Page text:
Spirits of past space shuttles to help boost new moon rocket

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NASA’s Space Launch System (SLS) rocket with the Orion spacecraft aboard is seen atop a mobile launcher as it rolls out of High Bay 3 of the Vehicle Assembly Building. (NASA / Joel Kowsky)

When NASA’s giant new moon rocket soars into space later this year, the roar of its rockets will be the last gasp for some pieces of space shuttle program history. The Artemis I mission’s main engines and boosters all have ties to each of the shuttles and even one of the original Mercury 7 astronauts.

The public is getting its first real look at the powerful new rocket this week. The Space Launch System, as it is formally called, rolled out of NASA’s cavernous Vehicle Assembly Building late Thursday on a 1-mph crawl to the launch pad for weeks of integration tests.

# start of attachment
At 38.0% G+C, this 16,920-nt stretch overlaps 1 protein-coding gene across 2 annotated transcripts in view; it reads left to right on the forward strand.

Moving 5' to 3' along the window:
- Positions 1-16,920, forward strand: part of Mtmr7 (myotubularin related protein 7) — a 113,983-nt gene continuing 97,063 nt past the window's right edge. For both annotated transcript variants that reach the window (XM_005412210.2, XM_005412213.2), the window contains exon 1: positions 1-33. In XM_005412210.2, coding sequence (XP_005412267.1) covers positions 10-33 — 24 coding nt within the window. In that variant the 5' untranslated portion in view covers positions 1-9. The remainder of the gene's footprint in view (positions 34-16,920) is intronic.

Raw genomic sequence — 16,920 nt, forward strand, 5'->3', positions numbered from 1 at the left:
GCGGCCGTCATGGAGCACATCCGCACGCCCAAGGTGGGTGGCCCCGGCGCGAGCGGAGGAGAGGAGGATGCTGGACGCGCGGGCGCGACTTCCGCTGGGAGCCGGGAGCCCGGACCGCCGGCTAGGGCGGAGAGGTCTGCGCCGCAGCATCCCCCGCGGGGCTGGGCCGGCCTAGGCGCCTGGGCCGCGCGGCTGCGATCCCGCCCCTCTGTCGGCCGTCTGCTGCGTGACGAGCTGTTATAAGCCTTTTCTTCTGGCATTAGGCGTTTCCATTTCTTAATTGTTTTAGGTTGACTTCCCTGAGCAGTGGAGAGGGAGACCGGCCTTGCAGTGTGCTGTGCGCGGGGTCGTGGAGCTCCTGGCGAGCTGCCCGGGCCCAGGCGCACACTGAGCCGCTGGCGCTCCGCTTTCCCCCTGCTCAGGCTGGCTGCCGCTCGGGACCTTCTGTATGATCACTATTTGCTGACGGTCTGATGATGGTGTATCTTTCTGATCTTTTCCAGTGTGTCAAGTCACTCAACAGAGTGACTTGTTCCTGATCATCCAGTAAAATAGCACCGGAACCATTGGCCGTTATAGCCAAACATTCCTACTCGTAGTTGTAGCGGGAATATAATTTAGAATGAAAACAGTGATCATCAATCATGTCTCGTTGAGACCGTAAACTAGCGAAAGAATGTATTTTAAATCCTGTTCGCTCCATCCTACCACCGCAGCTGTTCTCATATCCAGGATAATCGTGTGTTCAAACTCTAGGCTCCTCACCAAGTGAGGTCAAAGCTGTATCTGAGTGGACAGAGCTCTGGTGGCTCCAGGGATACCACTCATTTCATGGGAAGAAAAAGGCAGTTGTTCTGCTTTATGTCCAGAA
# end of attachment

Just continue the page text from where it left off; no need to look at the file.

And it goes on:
The 365-foot-tall orange and white rocket emerged late Thursday afternoon, gleaming under the clear blue sky as a crowd of hundreds of space program workers and dozens of reporters and photographers looked on. Later, the full moon provided a tantalizing backdrop as spotlights illuminated the slow-moving stack.

The rocket arrived at Launch Pad 39B – the site of Apollo and space shuttle launches – early Friday morning, just as fog began to envelop the Space Coast.

It was Kennedy Space Center’s first rocket rollout since 2011, when space shuttle Atlantis headed to the launch pad for the final shuttle mission, and the first time since the 1970s that a rocket destined for lunar orbit emerged from the VAB – a giant building specifically constructed to assemble the giant Saturn V moon rockets in the Apollo days.